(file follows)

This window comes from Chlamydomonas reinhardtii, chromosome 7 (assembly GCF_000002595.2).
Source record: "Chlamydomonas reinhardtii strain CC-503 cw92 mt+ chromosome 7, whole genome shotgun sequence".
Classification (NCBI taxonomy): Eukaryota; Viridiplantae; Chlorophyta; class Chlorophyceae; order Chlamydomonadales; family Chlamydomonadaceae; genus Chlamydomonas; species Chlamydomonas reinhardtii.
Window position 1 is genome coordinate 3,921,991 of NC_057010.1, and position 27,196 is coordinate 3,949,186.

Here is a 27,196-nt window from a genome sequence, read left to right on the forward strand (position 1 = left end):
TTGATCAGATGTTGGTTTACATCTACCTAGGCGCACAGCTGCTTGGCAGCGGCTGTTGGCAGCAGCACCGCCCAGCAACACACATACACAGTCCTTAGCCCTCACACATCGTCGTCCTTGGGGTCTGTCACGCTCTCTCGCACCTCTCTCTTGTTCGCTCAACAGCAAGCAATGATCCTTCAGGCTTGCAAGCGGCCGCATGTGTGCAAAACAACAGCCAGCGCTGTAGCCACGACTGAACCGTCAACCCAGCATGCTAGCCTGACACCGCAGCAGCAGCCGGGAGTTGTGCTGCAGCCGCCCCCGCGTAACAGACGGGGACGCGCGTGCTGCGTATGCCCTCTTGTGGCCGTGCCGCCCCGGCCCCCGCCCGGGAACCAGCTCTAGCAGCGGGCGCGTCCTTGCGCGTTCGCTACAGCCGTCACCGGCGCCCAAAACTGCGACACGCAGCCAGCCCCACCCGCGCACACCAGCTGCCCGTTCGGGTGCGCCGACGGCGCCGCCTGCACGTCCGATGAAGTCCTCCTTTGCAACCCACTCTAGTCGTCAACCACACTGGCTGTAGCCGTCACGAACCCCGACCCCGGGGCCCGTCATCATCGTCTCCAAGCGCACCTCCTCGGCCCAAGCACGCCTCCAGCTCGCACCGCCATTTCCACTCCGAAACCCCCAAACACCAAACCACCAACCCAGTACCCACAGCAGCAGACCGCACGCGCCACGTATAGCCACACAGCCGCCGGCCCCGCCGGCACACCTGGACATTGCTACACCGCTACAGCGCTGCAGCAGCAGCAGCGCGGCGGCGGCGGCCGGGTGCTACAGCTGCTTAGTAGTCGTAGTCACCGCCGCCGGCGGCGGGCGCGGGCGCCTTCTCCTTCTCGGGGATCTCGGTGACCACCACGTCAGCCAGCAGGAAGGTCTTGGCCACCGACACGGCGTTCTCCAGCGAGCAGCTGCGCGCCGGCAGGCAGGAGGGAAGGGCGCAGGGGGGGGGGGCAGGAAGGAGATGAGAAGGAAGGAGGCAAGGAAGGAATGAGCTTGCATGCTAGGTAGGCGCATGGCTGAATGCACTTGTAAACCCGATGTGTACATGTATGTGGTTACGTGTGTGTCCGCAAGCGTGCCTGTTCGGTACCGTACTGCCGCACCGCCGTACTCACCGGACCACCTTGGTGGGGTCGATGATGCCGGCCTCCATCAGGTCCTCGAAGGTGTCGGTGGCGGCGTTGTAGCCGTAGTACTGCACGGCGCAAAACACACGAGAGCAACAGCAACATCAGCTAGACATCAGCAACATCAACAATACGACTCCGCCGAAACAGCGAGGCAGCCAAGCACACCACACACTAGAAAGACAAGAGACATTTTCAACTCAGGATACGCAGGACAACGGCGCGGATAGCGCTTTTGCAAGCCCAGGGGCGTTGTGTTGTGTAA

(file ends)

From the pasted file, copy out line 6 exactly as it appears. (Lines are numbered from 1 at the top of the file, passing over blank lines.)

TTGATCAGATGTTGGTTTACATCTACCTAGGCGCACAGCTGCTTGGCAGCGGCTGTTGGCAGCAGCACCGCCCAGCAACACACATACACAGTCCTTAGCCCTCACACATCGTCGTCCTTGGGGTCTGTCACGCTCTCTCGCACCTCTCTCTTGTTCGCTCAACAGCAAGCAATGATCCTTCAGGCTTGCAAGCGGCCGCATGTGTGCAAAACAACAGCCAGCGCTGTAGCCACGACTGAACCGTCAACCCAGCATGCTAGCCTGACACCGCAGCAGCAGCCGGGAGTTGTGCTGCAGCCGCCCCCGCGTAACAGACGGGGACGCGCGTGCTGCGTATGCCCTCTTGTGGCCGTGCCGCCCCGGCCCCCGCCCGGGAACCAGCTCTAGCAGCGGGCGCGTCCTTGCGCGTTCGCTACAGCCGTCACCGGCGCCCAAAACTGCGACACGCAGCCAGCCCCACCCGCGCACACCAGCTGCCCGTTCGGGTGCGCCGACGGCGCCGCCTGCACGTCCGATGAAGTCCTCCTTTGCAACCCACTCTAGTCGTCAACCACACTGGCTGTAGCCGTCACGAACCCCGACCCCGGGGCCCGTCATCATCGTCTCCAAGCGCACCTCCTCGGCCCAAGCACGCCTCCAGCTCGCACCGCCATTTCCACTCCGAAACCCCCAAACACCAAACCACCAACCCAGTACCCACAGCAGCAGACCGCACGCGCCACGTATAGCCACACAGCCGCCGGCCCCGCCGGCACACCTGGACATTGCTACACCGCTACAGCGCTGCAGCAGCAGCAGCGCGGCGGCGGCGGCCGGGTGCTACAGCTGCTTAGTAGTCGTAGTCACCGCCGCCGGCGGCGGGCGCGGGCGCCTTCTCCTTCTCGGGGATCTCGGTGACCACCACGTCAGCCAGCAGGAAGGTCTTGGCCACCGACACGGCGTTCTCCAGCGAGCAGCTGCGCGCCGGCAGGCAGGAGGGAAGGGCGCAGGGGGGGGGGGCAGGAAGGAGATGAGAAGGAAGGAGGCAAGGAAGGAATGAGCTTGCATGCTAGGTAGGCGCATGGCTGAATGCACTTGTAAACCCGATGTGTACATGTATGTGGTTACGTGTGTGTCCGCAAGCGTGCCTGTTCGGTACCGTACTGCCGCACCGCCGTACTCACCGGACCACCTTGGTGGGGTCGATGATGCCGGCCTCCATCAGGTCCTCGAAGGTGTCGGTGGCGGCGTTGTAGCCGTAGTACTGCACGGCGCAAAACACACGAGAGCAACAGCAACATCAGCTAGACATCAGCAACATCAACAATACGACTCCGCCGAAACAGCGAGGCAGCCAAGCACACCACACACTAGAAAGACAAGAGACATTTTCAACTCAGGATACGCAGGACAACGGCGCGGATAGCGCTTTTGCAAGCCCAGGGGCGTTGTGTTGTGTAA